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Goldman Sachs Lowers US Recession Chances To 15% Over Next Year



Courtesy of @goldmansachs via Instagram
Goldman Sachs on Monday lowered its estimated chance of a U.S. recession in the next year, for the third time in three months.
In the research note released Monday night, titled “Soft Landing summer,” Goldman Sachs chief economist Jan Hatzius said there was a 15% chance of a recession in the next year, down from an earlier forecast of 20%.
The bank is increasingly confident the U.S. economy will make a so-called “soft landing,” avoiding a recession despite aggressive rate hiking from the Federal Reserve in its battle against inflation.
Recent reports have show the pace of inflation slowing since the Fed began hiking rates last year, though not yet down to its target rate of 2%. The U.S. job market, meanwhile, has remained resilient, steadily creating jobs and staving off high unemployment.
“We strongly disagree with the notion that a growing drag from the ‘long and variable lags’ of monetary policy will push the economy toward recession,” Hatzius wrote. “In fact, we think the drag from monetary policy tightening will continue to diminish before vanishing entirely by early 2024.”
Hatzius also noted that Goldman Sachs is becoming more confident that the Fed is “done” hiking interest rates.
The Federal Reserve Board is scheduled to meet this month to potentially raise interest rates again. The Fed last raised rates in July, bringing the target range for the federal funds rate to 5.25 to 5.5 percent, the highest level since 2001.
“Last year we had two negative consecutive quarters of GDP and it still wasn’t called a recession. Given the current unemployment numbers and inflation near 3% levels again, it’s unlikely we would see a recession in the next 9 months,” said Ted Jenkin, founder and CEO of Atlanta-based oXYGen Financial.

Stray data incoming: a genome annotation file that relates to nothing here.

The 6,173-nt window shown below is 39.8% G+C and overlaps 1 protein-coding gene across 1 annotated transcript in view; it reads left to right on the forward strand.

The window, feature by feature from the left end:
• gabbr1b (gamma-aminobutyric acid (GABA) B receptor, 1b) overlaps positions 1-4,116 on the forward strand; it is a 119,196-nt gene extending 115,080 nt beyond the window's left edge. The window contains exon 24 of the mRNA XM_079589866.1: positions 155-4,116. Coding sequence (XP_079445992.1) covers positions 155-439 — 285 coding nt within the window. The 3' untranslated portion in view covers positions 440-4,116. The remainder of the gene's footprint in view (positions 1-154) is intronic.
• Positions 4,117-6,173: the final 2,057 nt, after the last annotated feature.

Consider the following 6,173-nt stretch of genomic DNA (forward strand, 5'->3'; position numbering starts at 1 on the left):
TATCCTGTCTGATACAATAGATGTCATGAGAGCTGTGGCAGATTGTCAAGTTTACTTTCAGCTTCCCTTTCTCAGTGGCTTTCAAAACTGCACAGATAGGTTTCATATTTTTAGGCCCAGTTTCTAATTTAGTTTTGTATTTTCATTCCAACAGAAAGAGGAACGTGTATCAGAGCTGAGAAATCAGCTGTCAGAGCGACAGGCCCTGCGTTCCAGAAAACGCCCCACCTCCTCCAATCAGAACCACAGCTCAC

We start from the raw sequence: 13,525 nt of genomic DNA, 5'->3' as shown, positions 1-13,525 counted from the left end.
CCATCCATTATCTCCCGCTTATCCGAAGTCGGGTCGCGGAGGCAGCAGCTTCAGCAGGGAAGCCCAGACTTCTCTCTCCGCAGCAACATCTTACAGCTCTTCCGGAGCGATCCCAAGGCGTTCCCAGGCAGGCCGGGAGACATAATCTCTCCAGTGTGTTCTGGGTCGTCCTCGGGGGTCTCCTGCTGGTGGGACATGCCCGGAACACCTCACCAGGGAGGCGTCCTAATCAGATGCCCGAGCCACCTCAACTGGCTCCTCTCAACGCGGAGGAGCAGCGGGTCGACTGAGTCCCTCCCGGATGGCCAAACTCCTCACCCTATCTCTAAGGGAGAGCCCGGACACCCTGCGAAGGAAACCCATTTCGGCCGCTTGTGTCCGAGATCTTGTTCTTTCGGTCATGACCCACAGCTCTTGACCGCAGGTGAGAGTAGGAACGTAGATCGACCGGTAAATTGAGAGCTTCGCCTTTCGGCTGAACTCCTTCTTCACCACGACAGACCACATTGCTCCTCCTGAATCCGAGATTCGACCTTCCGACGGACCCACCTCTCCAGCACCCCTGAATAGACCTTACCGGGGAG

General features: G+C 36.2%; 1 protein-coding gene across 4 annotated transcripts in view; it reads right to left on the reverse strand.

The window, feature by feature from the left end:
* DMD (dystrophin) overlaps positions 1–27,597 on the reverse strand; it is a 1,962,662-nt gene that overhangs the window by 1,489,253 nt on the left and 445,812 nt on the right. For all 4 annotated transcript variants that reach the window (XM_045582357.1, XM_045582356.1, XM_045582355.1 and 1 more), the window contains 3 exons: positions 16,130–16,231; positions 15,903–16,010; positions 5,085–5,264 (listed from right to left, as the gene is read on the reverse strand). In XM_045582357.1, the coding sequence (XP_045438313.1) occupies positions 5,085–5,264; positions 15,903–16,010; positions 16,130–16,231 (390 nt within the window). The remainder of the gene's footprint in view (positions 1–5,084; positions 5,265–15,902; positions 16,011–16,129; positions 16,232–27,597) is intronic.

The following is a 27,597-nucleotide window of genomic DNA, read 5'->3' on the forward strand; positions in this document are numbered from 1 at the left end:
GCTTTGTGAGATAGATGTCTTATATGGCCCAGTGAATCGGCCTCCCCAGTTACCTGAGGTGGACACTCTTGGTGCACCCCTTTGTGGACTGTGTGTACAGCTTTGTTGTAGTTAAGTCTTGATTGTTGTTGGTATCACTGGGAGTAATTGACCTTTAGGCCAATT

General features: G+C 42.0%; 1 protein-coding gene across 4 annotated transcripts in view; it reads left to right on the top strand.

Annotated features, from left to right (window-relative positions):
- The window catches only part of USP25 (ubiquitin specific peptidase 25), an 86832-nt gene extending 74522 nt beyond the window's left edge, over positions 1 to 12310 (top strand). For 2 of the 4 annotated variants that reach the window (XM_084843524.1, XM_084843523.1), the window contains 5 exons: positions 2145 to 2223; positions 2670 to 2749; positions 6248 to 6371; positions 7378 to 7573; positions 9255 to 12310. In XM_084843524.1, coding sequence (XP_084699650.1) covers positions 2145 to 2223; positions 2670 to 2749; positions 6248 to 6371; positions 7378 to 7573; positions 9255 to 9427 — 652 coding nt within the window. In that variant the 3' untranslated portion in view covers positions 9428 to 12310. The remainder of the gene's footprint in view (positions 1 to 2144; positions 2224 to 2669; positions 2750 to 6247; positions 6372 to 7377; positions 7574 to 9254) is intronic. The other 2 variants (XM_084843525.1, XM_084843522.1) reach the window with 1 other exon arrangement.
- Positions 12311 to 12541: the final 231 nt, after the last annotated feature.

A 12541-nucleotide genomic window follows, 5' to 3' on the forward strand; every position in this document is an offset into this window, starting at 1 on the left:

“Our team believes the likelihood of a recession in the next year is extremely low. We have been in that camp for some time, even when it was an unpopular one,” said Lawrence Sprung, certified financial planner and author of “Financial Planning Made Personal.”
“The economic data being released along with earnings and demand are not supporting things slowing down any time soon. I believe, even if we are wrong and a recession was to rear its head, that any recession at this point would be short-lived and a soft landing. We believe the economy is in better shape than many think or are being led to believe,” Sprung said.
“Recessions don’t typically happen in tight labor markets; we’re experiencing the hottest labor market in decades. In short, when people work, they’re spending, and recessions are avoided,” said Bradley Schurman, founder and CEO of the demographic strategy firm, The Super Age, which helps public and private-sector organizations navigate disruptive population change.
Goldman Sachs and other banks in their predictions of recession “failed to consider one thing: demographics,” Schurman said.
“The U.S. labor market is tight largely due to a decrease in the supply of working-age adults aged 16–64. This reality is compounded by the exodus of baby boomers into retirement,” Schurman said.
“The U.S. isn’t out of the woods yet, and several factors could trigger a recession later this year or early next year, including crippling consumer debt and persistent inflation, Schurman said. “The reality remains that certain parts of the nation, like Silicon Valley, and certain industries, like tech, are likely to feel the most pain.”
TMX contributed to this article.